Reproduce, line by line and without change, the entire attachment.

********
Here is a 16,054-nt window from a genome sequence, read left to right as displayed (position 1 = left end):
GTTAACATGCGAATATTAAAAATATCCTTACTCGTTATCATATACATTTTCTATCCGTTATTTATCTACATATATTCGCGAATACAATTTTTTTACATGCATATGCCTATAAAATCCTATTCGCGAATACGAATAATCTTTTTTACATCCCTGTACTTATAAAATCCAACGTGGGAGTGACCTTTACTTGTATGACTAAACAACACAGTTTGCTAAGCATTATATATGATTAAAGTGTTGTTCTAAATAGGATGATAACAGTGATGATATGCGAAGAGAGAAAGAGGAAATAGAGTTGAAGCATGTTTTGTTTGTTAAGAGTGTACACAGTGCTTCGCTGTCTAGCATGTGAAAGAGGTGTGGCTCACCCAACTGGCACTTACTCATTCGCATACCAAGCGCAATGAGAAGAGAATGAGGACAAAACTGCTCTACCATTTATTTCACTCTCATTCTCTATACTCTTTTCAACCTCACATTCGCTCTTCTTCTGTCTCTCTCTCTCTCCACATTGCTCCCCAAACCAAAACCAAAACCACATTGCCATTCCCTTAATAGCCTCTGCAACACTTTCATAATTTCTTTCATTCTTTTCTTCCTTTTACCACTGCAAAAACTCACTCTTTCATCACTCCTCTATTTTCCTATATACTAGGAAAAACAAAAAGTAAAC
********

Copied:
Here is a 16,054-nt window from a genome sequence, read left to right as displayed (position 1 = left end):
GTTAACATGCGAATATTAAAAATATCCTTACTCGTTATCATATACATTTTCTATCCGTTATTTATCTACATATATTCGCGAATACAATTTTTTTACATGCATATGCCTATAAAATCCTATTCGCGAATACGAATAATCTTTTTTACATCCCTGTACTTATAAAATCCAACGTGGGAGTGACCTTTACTTGTATGACTAAACAACACAGTTTGCTAAGCATTATATATGATTAAAGTGTTGTTCTAAATAGGATGATAACAGTGATGATATGCGAAGAGAGAAAGAGGAAATAGAGTTGAAGCATGTTTTGTTTGTTAAGAGTGTACACAGTGCTTCGCTGTCTAGCATGTGAAAGAGGTGTGGCTCACCCAACTGGCACTTACTCATTCGCATACCAAGCGCAATGAGAAGAGAATGAGGACAAAACTGCTCTACCATTTATTTCACTCTCATTCTCTATACTCTTTTCAACCTCACATTCGCTCTTCTTCTGTCTCTCTCTCTCTCCACATTGCTCCCCAAACCAAAACCAAAACCACATTGCCATTCCCTTAATAGCCTCTGCAACACTTTCATAATTTCTTTCATTCTTTTCTTCCTTTTACCACTGCAAAAACTCACTCTTTCATCACTCCTCTATTTTCCTATATACTAGGAAAAACAAAAAGTAAAC